Carlos Slim with Hunter and Joe Biden in 2015.
Hunter Biden poses at the vice president’s residence in 2015 with his father and Mexican business associates.

Hunter and Joe Biden with Kazakhstan businessmen at a 2015 dinner
Hunter and Joe Biden pose in 2015 with Kazakhstani associates at a DC dinner also attended by a Burisma exec.

Hunter reportedly earned up to $1 million per year to serve on the board of Ukrainian gas company Burisma from 2014 to 2019, beginning when his father was put in charge of the Obama administration’s Ukraine policy. Hunter and James Biden earned $4.8 million from CEFC China Energy in 2017 and 2018, according to the Washington Post’s review of laptop documents. Former Hunter Biden business partner Tony Bobulinski alleges that he discussed the CEFC deal with Joe Biden in May 2017.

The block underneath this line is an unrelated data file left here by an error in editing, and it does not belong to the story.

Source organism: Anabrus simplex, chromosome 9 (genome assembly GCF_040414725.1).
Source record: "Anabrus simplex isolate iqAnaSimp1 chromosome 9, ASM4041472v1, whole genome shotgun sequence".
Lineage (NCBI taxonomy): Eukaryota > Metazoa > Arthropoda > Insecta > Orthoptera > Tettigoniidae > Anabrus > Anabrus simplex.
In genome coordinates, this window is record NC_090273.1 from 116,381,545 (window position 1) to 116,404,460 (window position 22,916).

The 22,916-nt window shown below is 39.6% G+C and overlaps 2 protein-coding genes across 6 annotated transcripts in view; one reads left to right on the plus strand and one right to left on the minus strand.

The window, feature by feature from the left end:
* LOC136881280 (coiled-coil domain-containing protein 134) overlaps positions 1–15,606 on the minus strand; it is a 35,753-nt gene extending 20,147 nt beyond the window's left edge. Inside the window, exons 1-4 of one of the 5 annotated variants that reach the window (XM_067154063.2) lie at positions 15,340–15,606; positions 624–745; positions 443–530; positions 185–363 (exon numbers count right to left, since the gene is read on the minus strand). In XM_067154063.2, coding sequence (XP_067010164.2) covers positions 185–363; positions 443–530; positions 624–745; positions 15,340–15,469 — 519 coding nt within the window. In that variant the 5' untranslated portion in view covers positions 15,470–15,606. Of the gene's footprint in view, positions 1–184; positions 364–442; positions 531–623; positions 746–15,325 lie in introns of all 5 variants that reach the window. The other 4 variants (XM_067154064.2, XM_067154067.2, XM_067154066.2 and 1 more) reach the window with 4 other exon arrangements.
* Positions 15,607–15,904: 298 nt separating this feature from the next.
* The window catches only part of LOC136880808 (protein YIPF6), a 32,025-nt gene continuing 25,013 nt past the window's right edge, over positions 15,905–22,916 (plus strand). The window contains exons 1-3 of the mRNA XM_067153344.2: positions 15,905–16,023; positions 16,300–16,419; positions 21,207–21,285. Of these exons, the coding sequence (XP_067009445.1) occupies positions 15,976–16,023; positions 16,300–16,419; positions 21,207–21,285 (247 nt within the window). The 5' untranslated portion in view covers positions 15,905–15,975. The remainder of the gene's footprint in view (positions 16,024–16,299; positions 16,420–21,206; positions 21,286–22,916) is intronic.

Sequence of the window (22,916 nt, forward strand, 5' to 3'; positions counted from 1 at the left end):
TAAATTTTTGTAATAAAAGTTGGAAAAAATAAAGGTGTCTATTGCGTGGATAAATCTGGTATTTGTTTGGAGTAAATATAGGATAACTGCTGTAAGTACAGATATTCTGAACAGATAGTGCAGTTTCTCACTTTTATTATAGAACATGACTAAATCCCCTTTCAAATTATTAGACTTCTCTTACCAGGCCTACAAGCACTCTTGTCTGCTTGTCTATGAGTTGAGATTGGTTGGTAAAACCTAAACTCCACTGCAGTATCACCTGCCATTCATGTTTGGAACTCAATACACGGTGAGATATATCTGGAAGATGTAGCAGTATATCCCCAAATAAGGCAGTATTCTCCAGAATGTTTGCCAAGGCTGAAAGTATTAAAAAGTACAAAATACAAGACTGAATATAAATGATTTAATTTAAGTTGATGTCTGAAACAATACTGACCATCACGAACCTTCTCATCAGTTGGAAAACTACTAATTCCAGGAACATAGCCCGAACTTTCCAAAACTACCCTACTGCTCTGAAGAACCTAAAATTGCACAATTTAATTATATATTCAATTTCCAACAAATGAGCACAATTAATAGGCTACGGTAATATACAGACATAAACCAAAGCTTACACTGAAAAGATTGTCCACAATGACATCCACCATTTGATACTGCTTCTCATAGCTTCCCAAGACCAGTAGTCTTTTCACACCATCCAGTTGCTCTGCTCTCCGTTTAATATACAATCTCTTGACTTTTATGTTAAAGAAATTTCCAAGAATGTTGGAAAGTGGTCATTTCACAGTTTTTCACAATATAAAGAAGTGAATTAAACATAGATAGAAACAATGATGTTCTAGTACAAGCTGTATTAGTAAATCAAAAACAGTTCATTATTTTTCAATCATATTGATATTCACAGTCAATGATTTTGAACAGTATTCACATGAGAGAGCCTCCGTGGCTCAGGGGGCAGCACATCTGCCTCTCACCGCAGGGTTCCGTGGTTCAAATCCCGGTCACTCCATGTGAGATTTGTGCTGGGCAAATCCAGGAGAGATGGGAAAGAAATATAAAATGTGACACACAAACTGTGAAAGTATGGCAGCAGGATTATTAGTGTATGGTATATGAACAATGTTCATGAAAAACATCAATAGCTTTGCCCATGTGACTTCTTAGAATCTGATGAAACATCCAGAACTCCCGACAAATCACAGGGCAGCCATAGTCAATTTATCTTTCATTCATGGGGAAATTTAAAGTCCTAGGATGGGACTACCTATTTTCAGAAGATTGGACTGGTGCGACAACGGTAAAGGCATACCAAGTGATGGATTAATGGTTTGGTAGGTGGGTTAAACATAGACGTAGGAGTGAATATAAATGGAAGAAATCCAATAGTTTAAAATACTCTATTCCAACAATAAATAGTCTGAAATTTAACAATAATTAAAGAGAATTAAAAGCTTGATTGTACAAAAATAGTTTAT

Online business records indicate the first son still owns a 10% stake in Chinese state-backed BHR Partners, which says it manages $2.1 billion in assets, despite his father’s insistence there would be no family-business-related conflicts of interest during his presidency.

Hunter co-founded BHR Partners in 2013 within weeks of joining then-Vice President Biden aboard Air Force Two on an official trip to Beijing, according to the Wall Street Journal. Hunter introduced his dad to BHR CEO Jonathan Li in a hotel lobby and Joe Biden later wrote college recommendation letters for Li’s children.

Hunter reportedly is under investigation by the US attorney’s office in Delaware for possible tax fraud, money laundering, illegal foreign lobbying and lying on a gun-purchase form. An associate, Hollywood lawyer Kevin Morris, last year paid off a roughly $2 million tax bill owed by Hunter in a bid to avoid criminal charges. The terms of that gift or loan remain unclear.

A special counsel, Robert Hur, is investigating Joe Biden’s handling of classified records dating to before his presidency. The probe could expand to investigate Hunter Biden’s role in the saga. Files from the first son’s former laptop show he frequently was at his dad’s Wilmington home, where documents were found, and he listed the house as his address on a 2018 background check form.